Comments on the PPC Firearms Platform by Amy Zuccato

“The firearms laws are so complicated, and so convoluted, that they have become the perfect example of injustice in the name of justice.  To fix this, I propose we replace the current Firearms Act with clear legislation based on reason, not on fear.” – Maxime Bernier

To enable replacing the Firearms Act (1995), some amendments and redactions could be made to improve the existing Act. The Act was manifested originally from Bill C-68.  These changes would provide further respect to firearm owners.

There are three areas that the leader of the PPC Party, Maxime Bernier, states he would like to focus on: licensing, classification of firearms, and magazine sizes.

Licensing: “I will double the length of firearms licenses from 5 to 10 years.” – Maxime Bernier

There would need to be a change in Sections 64(a), 65(3), and 120(3)(a) in order to accomplish the extension.  All three of these Sections reference a 5 year term for the license, easily substituted to a 10 year term.

Additionally, the license for museums should be changed from 3 to 10 years [Section 122(2)(b)], eliminating the obstacles in finding or receiving the funds for the frequent licensing.  There are currently just over 2,300 museums in Canada.

The clause in Section 121(4)(c) should be revised.  It states, when a Minor receives their Minor’s Permit, it expires 5 years from issuance or when they turn 18 years of age, whichever is less.  The glitch is when a 12 year old receives their Minor’s Permit, and they only have 5 years maximum, they will be 17 years of age. This would leave them unlicensed for a whole year until they can receive their full Possession and Acquisition License.  This is found to be disrespectful and unnecessary. The Section should be revised to state that a Minor’s Permit shall expire on the permit holder’s 18th birthday.

Throughout the Act there is a loose term referenced as ‘gun collector”.  Anyone who has more than 10 firearms is considered a gun collector, as per the Act [Section 102(1)].  Being classified as a Collector exposes the license holder to more restrictions [Section 30 (a), 30(b), and 30(c)].  To repair this bureaucratic ignorance, the sections including the words ‘gun collection’ or ‘gun collector’ should be removed.  This can be found in Section 28(b)(ii), Section 30 (entirely), 102(1), 104(3)(a), and 117(f).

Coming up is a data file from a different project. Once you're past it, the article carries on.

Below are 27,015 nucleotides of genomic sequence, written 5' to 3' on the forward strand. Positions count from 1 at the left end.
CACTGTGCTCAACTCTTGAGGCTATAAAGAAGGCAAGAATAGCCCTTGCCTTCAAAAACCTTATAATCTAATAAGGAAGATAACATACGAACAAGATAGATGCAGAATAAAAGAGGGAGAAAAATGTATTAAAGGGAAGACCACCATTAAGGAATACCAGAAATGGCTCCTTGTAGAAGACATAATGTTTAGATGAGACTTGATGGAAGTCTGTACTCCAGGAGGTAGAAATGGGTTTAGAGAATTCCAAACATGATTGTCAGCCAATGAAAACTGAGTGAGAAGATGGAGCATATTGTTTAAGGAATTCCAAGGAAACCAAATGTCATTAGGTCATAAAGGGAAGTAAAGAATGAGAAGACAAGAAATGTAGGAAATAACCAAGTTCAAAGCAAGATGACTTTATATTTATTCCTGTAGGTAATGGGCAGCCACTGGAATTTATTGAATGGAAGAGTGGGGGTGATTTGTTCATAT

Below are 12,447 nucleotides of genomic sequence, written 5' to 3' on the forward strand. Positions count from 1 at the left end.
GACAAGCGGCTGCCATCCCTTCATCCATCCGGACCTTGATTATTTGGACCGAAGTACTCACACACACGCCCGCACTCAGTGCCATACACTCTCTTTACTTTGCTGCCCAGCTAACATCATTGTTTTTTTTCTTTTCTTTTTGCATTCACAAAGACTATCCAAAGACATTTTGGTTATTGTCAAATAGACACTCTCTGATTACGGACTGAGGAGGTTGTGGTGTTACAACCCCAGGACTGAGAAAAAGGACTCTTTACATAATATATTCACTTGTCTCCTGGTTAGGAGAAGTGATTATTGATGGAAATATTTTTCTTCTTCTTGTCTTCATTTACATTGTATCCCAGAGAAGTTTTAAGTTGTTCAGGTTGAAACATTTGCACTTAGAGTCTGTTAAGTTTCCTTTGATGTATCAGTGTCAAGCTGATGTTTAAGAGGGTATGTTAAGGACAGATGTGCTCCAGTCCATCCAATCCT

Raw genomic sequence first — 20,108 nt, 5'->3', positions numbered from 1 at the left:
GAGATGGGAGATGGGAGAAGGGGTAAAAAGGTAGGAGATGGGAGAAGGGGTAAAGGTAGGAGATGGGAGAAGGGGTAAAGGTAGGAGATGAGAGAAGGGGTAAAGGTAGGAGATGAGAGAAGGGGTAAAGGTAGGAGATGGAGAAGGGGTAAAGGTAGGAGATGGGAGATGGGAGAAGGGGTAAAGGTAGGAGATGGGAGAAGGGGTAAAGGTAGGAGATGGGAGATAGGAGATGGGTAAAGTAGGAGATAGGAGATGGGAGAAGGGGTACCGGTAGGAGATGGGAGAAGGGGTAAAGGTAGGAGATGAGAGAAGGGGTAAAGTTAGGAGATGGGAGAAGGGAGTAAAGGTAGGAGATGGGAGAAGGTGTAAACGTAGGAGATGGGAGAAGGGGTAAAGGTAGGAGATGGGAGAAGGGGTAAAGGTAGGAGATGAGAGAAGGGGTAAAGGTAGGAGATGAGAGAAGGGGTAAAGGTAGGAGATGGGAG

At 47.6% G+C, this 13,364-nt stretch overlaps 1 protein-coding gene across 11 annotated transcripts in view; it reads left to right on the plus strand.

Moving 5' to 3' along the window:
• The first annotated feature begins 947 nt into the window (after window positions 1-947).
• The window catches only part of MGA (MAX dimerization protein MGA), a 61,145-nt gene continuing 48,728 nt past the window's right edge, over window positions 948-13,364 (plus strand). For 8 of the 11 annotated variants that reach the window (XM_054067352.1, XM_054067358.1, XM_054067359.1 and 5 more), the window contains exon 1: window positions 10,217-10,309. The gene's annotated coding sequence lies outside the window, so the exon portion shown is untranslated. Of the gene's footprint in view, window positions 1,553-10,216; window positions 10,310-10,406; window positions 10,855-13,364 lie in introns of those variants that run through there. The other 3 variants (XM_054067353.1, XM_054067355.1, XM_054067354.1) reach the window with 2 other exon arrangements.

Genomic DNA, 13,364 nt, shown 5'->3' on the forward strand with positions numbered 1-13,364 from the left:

Classification of Firearms: “Non-Restricted:  (a) a firearm that is not a prohibited or restricted firearms.
Prohibited: (a) a fully-automatic firearm, (b) a firearm that is adapted from a rifle or shotgun, whether by sawing, cutting or any other alteration, and that, as so adapted, is less than 660 mm in length. (c) a firearm that is listed as prohibited prior to June 20, 2016.
Restricted: (a) a firearm that is not a prohibited firearm, (b) a handgun that is not a prohibited firearm, (c) a firearm that is designed or adapted to be fired when reduced to a length of less than 660mm by folding, telescoping or otherwise.” – Maxime Bernier

Ideally, this would simplify the definitions that are attached to the different classifications of the firearms license.  This new outlook on classes eliminates the illogical definition of a prohibited weapon. To clarify, it eliminates the 105mm rule and the .25 and .32 caliber prohibition.